Cambodia’s ‘jungle woman’ returned to Vietnamese father after going missing for 18 years
A “jungle woman” who was discovered scavenging naked by a farmer in Cambodia nine years ago, was reunited with her father in Vietnam on Saturday, her adoptive family said.
In 2007, the farmer found the woman caked in dirt, hunched over like a monkey and looking on the ground for pieces of dried rice.
She was taken in by a Cambodian family who identified her as Rochom P’ngieng, a girl who went missing in 1989 while herding water buffalo in a northeastern province that borders Vietnam and is home to some of Cambodia’s wildest jungle. It was believed she had spent some 18 years living in the jungle.
But nearly a decade later, a 70-year-old Vietnamese man named Peo claimed to be her real father, saying his daughter went missing in 2006 – just a year before she was found – and has a history of mental health issues.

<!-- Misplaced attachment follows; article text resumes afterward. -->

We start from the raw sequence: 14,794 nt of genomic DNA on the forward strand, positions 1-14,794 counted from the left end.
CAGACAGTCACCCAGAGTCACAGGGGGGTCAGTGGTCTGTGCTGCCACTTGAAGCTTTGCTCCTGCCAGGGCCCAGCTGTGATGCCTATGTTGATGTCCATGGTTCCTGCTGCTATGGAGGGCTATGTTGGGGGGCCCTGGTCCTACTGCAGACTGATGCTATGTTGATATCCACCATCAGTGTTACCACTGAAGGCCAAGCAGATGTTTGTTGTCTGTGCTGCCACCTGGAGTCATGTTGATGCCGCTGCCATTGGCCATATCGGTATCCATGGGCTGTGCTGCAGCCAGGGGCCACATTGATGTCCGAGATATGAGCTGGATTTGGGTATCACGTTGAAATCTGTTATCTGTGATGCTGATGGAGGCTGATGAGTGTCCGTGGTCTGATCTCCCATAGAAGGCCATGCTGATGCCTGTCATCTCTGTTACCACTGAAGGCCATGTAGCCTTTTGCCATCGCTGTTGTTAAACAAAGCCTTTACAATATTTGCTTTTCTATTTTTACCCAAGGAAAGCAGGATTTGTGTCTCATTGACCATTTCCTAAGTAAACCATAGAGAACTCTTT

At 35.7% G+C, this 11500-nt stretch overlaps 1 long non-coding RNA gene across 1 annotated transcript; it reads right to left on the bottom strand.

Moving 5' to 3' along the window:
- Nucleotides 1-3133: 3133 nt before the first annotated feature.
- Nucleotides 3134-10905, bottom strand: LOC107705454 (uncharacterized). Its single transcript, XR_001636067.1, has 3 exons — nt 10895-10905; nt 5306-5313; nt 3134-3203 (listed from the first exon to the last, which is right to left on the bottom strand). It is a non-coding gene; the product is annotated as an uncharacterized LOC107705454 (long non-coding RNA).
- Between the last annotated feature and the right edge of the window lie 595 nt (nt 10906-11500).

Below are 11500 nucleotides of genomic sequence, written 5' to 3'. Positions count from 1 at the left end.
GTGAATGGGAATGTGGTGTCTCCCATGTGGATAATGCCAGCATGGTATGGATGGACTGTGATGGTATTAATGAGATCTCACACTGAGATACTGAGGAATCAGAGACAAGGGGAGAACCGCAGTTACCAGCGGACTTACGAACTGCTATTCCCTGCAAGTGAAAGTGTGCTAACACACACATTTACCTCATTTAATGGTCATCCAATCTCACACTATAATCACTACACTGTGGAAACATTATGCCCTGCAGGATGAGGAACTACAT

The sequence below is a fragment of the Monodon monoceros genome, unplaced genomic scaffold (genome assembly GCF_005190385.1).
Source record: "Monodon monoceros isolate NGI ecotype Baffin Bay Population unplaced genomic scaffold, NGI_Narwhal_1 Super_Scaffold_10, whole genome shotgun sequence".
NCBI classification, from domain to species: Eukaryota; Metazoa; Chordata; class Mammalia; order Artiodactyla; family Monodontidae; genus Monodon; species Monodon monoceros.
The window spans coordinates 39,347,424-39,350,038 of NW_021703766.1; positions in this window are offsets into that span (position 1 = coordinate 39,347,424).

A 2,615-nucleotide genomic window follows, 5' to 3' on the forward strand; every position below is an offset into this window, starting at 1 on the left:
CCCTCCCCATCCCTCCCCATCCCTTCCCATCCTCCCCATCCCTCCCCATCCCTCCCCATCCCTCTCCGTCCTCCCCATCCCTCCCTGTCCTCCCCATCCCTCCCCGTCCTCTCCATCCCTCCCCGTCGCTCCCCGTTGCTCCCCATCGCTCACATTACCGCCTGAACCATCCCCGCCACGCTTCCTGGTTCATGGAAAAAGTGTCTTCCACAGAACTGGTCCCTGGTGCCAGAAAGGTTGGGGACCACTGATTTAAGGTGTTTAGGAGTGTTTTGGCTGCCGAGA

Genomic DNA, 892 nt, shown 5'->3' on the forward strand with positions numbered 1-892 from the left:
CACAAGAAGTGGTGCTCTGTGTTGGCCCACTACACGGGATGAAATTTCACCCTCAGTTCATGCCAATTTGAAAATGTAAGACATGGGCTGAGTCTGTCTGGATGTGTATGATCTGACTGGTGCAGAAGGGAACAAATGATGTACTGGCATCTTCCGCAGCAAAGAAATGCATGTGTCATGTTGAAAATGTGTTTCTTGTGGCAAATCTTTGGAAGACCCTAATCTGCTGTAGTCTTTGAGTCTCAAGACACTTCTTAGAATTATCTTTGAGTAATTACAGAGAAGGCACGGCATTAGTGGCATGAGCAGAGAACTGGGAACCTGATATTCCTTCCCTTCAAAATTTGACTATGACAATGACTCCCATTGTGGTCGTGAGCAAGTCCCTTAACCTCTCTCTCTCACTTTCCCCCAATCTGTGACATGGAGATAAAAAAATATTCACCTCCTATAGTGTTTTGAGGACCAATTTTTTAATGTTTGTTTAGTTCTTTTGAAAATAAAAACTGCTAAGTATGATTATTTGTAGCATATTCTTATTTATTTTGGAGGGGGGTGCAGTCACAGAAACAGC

In a letter given to her Cambodian adopted family last month, Peo said he recognised his daughter, named Tak, after seeing recent photos on Facebook.
Rochom Khamphy, a member of her adoptive Cambodian family, said she was returned to the Vietnamese man Saturday morning after authorities approved his paternity claim.
“We gave her back to his Vietnamese father. Both my family and Vietnamese relatives cried while watching their reunion,” he said, adding that the family believed Peo to be her biological father.
“We are going to miss her,” Rochom Khamphy said, adding that the woman left his family with no belongings, only “the clothes she was wearing”.
The Vietnamese father has agreed to pay the adoptive family US$1,500 for taking care of his daughter.